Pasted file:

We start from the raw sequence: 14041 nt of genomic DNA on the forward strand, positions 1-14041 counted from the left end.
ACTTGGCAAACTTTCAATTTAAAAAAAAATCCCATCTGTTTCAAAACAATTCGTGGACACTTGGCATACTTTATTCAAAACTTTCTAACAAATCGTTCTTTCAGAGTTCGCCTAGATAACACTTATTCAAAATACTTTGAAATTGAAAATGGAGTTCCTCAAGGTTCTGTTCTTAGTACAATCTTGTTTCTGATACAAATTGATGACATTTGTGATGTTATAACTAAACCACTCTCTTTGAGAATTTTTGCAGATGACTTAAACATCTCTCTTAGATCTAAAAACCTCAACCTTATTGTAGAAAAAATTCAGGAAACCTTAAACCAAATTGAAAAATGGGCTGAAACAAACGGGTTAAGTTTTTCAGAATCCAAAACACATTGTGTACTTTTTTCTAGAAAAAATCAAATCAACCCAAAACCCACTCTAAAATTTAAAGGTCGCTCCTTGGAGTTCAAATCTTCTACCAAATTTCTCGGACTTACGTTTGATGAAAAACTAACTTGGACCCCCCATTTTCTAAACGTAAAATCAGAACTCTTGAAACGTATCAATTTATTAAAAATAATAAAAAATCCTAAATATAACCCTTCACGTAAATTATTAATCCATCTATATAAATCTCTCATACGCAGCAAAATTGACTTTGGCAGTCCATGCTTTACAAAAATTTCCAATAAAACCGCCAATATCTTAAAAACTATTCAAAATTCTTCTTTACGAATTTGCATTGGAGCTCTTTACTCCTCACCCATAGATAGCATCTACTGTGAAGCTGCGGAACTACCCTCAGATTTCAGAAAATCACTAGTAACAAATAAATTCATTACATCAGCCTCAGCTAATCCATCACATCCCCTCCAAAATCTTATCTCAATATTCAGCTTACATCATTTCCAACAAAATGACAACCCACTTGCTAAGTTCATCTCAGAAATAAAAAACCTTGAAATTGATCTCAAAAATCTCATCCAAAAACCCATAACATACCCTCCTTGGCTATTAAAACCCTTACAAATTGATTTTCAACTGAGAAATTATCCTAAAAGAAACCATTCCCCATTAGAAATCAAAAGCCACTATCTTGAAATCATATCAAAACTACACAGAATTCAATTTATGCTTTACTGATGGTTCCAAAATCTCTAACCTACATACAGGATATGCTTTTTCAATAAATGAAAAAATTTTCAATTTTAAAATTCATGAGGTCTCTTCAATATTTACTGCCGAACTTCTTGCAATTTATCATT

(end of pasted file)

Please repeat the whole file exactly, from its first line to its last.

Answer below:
We start from the raw sequence: 14041 nt of genomic DNA on the forward strand, positions 1-14041 counted from the left end.
ACTTGGCAAACTTTCAATTTAAAAAAAAATCCCATCTGTTTCAAAACAATTCGTGGACACTTGGCATACTTTATTCAAAACTTTCTAACAAATCGTTCTTTCAGAGTTCGCCTAGATAACACTTATTCAAAATACTTTGAAATTGAAAATGGAGTTCCTCAAGGTTCTGTTCTTAGTACAATCTTGTTTCTGATACAAATTGATGACATTTGTGATGTTATAACTAAACCACTCTCTTTGAGAATTTTTGCAGATGACTTAAACATCTCTCTTAGATCTAAAAACCTCAACCTTATTGTAGAAAAAATTCAGGAAACCTTAAACCAAATTGAAAAATGGGCTGAAACAAACGGGTTAAGTTTTTCAGAATCCAAAACACATTGTGTACTTTTTTCTAGAAAAAATCAAATCAACCCAAAACCCACTCTAAAATTTAAAGGTCGCTCCTTGGAGTTCAAATCTTCTACCAAATTTCTCGGACTTACGTTTGATGAAAAACTAACTTGGACCCCCCATTTTCTAAACGTAAAATCAGAACTCTTGAAACGTATCAATTTATTAAAAATAATAAAAAATCCTAAATATAACCCTTCACGTAAATTATTAATCCATCTATATAAATCTCTCATACGCAGCAAAATTGACTTTGGCAGTCCATGCTTTACAAAAATTTCCAATAAAACCGCCAATATCTTAAAAACTATTCAAAATTCTTCTTTACGAATTTGCATTGGAGCTCTTTACTCCTCACCCATAGATAGCATCTACTGTGAAGCTGCGGAACTACCCTCAGATTTCAGAAAATCACTAGTAACAAATAAATTCATTACATCAGCCTCAGCTAATCCATCACATCCCCTCCAAAATCTTATCTCAATATTCAGCTTACATCATTTCCAACAAAATGACAACCCACTTGCTAAGTTCATCTCAGAAATAAAAAACCTTGAAATTGATCTCAAAAATCTCATCCAAAAACCCATAACATACCCTCCTTGGCTATTAAAACCCTTACAAATTGATTTTCAACTGAGAAATTATCCTAAAAGAAACCATTCCCCATTAGAAATCAAAAGCCACTATCTTGAAATCATATCAAAACTACACAGAATTCAATTTATGCTTTACTGATGGTTCCAAAATCTCTAACCTACATACAGGATATGCTTTTTCAATAAATGAAAAAATTTTCAATTTTAAAATTCATGAGGTCTCTTCAATATTTACTGCCGAACTTCTTGCAATTTATCATT